More than 100 pharmacies in Toronto are yet to receive promised supply of the AstraZeneca vaccine and the head of the Ontario Pharmacists Association says that the delay could result in some doses expiring before they can be used.
Individuals who received an AstraZeneca vaccine between March 10 and March 19 became eligible to book an appointment for a second dose earlier this week but Ontario Pharmacists Association CEO Justin Bates tells CP24 that most participating pharmacies in Toronto have not actually received their vaccines as of yet, other than select Shoppers Drug Mart locations that have their own distribution network.
He says that the delay is due to a quality assurance process in which each vial of the vaccine is being inspected by public health officials to ensure that they haven’t spoiled while sitting in refrigerators for the last two weeks.
The problem is that the delays come with 31,000 doses of the vaccine set to expire after May 31.
“We were expecting the majority of stores in Toronto, over 100 of them, to receive supplies today and unfortunately we are in a holding pattern and it is really presenting some challenges for pharmacists who are dealing with booking appointments for today and tomorrow knowing it is a very short runway before these doses expire on Monday,” he said. “It is certainly introducing the risk of wastage. Already we have had to cancel appointments that were booked for yesterday because there is uncertainty on what time and if they will arrive.”
Bates said that the approximately 100 Toronto pharmacies slated to receive the vaccines will get an average of 150 doses each, meaning that the delays are affecting a “significant” number of vials.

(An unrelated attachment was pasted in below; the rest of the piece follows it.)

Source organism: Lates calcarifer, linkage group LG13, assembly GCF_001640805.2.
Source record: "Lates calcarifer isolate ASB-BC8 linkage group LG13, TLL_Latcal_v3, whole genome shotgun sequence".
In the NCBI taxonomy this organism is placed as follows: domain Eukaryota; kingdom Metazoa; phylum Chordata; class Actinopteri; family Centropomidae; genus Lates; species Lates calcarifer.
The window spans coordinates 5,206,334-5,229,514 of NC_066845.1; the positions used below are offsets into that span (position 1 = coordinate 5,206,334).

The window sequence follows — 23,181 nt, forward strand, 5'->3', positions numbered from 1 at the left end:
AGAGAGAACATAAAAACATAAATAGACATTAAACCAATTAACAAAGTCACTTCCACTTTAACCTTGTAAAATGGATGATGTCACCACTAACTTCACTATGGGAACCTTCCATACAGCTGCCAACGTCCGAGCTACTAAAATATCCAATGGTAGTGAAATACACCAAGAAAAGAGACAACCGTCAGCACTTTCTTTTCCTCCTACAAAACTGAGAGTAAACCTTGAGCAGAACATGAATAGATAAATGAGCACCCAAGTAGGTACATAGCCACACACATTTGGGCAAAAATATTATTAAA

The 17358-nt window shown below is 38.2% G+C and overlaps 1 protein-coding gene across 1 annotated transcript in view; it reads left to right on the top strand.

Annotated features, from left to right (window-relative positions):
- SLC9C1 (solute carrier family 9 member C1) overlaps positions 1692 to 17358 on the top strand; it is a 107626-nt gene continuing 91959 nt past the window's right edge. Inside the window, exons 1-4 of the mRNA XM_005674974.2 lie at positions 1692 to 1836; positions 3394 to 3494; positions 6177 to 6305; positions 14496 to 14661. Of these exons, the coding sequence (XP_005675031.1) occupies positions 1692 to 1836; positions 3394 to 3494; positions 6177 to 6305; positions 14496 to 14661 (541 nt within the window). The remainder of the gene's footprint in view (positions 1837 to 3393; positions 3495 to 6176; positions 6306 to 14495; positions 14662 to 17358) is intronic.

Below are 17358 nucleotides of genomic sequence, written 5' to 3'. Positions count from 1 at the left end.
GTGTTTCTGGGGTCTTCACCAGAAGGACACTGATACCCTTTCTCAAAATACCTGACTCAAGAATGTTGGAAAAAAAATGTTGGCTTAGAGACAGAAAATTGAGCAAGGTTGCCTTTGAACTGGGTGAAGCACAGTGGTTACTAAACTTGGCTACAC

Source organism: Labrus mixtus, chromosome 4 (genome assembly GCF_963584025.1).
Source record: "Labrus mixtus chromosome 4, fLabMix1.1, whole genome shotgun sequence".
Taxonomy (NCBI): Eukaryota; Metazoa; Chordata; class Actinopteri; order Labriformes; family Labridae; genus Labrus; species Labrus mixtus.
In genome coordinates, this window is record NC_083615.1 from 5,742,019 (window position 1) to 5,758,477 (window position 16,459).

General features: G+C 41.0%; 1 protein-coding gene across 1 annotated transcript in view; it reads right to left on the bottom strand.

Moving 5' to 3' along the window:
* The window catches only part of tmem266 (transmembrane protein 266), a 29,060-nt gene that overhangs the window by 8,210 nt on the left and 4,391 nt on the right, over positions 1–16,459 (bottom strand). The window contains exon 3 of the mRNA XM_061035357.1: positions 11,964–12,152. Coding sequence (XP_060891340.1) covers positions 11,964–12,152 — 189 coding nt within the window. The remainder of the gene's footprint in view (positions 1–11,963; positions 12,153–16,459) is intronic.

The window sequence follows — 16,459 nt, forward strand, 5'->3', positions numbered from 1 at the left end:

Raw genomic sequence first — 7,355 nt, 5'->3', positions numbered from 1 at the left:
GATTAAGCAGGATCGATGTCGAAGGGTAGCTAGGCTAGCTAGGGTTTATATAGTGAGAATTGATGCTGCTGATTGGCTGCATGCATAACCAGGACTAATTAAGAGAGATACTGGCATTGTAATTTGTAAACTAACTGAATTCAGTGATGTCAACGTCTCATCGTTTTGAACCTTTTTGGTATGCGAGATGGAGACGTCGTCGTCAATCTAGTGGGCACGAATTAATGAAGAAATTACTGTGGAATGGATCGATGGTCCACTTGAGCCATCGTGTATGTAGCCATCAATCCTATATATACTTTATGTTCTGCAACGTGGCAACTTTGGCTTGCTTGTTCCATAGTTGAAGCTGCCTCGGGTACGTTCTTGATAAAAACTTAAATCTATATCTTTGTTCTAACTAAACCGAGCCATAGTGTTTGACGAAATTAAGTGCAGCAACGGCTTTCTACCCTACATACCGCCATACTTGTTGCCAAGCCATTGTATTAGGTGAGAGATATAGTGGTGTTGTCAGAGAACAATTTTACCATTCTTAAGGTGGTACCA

He said that he is hopeful that the doses will start to arrive at pharmacies tomorrow but doesn’t know that for a fact.
The delays come amid an already turbulent rollout with many people who are now eligible for a second dose of the vaccine complaining about a lack of clarity about how to get an appointment.
In an interview with CTV News Channel earlier on Wednesday, Bates said that only 160 pharmacies in Toronto, Kingston and Windsor will receive doses compared to 325 during the initial pilot project in March.
He said that the discrepancy, which is due to supply, will likely make it hard for some people to book appointments, especially in cases where the pharmacy where they received their first dose hasn’t been allotted vaccine.
“We have about a third of the supply that matches the 90,000 people that did get the vaccine in pharmacies during that nine-day period in March but this isn’t a one-shot deal. People will also be eligible when they come upon their regularly scheduled interval at 12 weeks” he said. “I think people are panicking right now, in part because they are worried if they don’t get it in the next five days they are out of luck. But that is just not the case. We are going to make sure that we manage and accommodate all people that want a second dose.”
The Ford government needed to move up second doses for a small cohort of people after temporarily pausing the use of AstraZeneca due to concerns over a risk of rare but potentially fatal blood clots.
The Ontario government has said that it expects to receive another 254,000 doses of the AstraZeneca vaccine in about two weeks’ time.
It has not yet indicated who will be eligible to receive those vaccines.